You can find out more at www.andywilliamstheatre.com
Q. In this age of digital entertainment, how does the theater (like the Moon River Theater) or live performances (like those you do with your family) add value? What can live entertainment provide that laptops, computers, and cell phones just can't match?
A. It’s great to be able to share your music digitally, but there is nothing quite like performing live. I love performing and having a job that makes people feel good; I want them to forget their troubles for those two hours and I’m a part of that. That’s wonderful and valuable.
You have to remember these performances are not about us, they’re about the fans, the crowd. You sing the same songs and you should always try and make it fresh for yourself but mainly for them. And you’ve got to keep it real -- people can spot a phoney in a minute. You’ve got to love what you do, whether it’s a theatre or an arena, every show should be different and fresh.
Q. Is it true that your mother founded the Children's Miracle Network, and can you tell us about the organization? What does it do, and what's your role in it? Again, is there a web site where we can learn more?
A. I sit on the board of the Children’s Miracle Network, and it is an organization that was originally formed by my mother called The Osmond Foundation. Today it is known as the Children’s Miracle Network and it helps over 17 million children each year -- having raised close to $5 billion for kids. I love to contribute to the cause in any way I can, as it is close to my heart. Learn more about CMN at www.childrensmiraclenetworkhospitals.org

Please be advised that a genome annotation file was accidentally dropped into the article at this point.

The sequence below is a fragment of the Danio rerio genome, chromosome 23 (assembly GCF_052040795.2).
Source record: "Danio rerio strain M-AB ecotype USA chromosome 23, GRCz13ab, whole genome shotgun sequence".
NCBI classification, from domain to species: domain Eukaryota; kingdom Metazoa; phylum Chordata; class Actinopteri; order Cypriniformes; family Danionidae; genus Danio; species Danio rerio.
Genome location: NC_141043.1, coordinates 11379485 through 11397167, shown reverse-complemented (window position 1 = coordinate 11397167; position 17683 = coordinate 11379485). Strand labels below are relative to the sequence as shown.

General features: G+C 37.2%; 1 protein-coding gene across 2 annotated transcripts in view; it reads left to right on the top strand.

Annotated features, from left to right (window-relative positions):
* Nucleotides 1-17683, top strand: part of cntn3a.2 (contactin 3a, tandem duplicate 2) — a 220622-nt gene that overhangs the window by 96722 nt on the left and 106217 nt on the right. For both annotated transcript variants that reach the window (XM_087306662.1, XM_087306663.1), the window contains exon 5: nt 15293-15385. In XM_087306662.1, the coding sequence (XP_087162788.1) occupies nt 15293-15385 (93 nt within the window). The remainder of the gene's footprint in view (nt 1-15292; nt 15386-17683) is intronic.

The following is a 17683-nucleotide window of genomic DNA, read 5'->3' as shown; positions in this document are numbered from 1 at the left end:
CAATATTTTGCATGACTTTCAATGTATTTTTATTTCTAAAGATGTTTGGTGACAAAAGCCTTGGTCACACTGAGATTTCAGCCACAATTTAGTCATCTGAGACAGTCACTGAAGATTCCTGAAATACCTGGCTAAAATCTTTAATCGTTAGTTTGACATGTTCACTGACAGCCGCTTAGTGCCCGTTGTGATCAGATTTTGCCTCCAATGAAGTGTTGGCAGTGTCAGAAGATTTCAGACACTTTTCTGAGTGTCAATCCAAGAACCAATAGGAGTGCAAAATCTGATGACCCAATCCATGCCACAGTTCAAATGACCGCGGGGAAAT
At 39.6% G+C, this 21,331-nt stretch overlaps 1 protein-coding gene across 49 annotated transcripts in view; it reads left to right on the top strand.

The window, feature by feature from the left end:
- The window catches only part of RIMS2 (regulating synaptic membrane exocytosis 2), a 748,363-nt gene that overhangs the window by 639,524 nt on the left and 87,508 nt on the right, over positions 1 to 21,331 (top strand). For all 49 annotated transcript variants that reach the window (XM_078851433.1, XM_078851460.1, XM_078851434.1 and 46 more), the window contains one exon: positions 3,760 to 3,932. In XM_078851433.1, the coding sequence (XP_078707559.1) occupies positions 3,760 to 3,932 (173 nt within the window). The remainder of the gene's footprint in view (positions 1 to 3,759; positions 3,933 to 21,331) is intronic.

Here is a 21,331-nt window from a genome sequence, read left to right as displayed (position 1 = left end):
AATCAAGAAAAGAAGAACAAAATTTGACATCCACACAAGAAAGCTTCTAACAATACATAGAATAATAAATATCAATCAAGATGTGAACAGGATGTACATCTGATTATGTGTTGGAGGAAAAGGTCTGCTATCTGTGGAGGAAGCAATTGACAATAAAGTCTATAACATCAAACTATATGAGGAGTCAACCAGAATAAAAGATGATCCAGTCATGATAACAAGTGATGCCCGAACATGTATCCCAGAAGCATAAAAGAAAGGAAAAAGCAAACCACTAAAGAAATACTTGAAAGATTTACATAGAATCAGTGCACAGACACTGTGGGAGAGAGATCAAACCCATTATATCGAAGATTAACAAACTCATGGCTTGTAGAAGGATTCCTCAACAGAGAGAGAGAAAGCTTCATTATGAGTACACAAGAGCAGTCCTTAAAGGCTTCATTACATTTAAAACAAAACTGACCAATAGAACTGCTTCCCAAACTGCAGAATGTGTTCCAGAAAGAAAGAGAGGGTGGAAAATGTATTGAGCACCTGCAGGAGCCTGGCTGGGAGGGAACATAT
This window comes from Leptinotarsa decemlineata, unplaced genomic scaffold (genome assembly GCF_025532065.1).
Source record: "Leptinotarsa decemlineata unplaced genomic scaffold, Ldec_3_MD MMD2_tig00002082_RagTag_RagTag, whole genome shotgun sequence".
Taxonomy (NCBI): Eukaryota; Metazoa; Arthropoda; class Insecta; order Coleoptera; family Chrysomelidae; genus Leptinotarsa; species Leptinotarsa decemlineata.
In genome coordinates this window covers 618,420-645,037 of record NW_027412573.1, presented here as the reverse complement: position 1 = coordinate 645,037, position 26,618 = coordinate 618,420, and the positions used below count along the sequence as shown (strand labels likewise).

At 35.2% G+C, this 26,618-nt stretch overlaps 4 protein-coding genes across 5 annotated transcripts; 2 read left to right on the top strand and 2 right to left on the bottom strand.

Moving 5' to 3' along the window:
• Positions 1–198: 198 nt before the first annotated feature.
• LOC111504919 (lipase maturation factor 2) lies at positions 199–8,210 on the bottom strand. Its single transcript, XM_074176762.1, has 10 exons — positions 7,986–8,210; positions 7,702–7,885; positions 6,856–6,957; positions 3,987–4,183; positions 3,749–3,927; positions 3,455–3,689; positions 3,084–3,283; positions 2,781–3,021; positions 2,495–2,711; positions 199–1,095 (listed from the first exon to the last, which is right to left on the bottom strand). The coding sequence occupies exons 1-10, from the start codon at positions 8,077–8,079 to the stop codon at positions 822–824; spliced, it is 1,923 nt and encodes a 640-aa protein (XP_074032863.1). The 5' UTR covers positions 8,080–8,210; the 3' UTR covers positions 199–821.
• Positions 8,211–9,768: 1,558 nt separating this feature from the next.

About Jimmy Osmond
Jimmy Osmond is a multi-faceted entrepreneur, who has obtained success both on and off stage. Through his vast experience and knowledge in the entertainment industry, he has produced and promoted record-breaking worldwide concert tours, ice extravaganzas, a variety of commercials and coordinated celebrity commercial endorsements.
Before the age of 15, Jimmy had developed and supervised most of the Osmonds’ merchandising business. Soon after, he launched a successful advertising agency that handled production services and campaigns for larger corporations, such as Yamaha and Coca-Cola, as well as an elite portfolio of other high-profile clients. Also, during this same time, he starred in his first motion picture entitled The Great Brain and went on to star in two award-winning episodes of the TV show Fame; and, starred in his own show to sell-out crowds in Madison Square Garden. You can read a review of his recent UK Royal Concert Hall show here. Visit Jimmy Osmond online at http://jimmyosmond.com/ and his book publisher at www.regnerykids.com.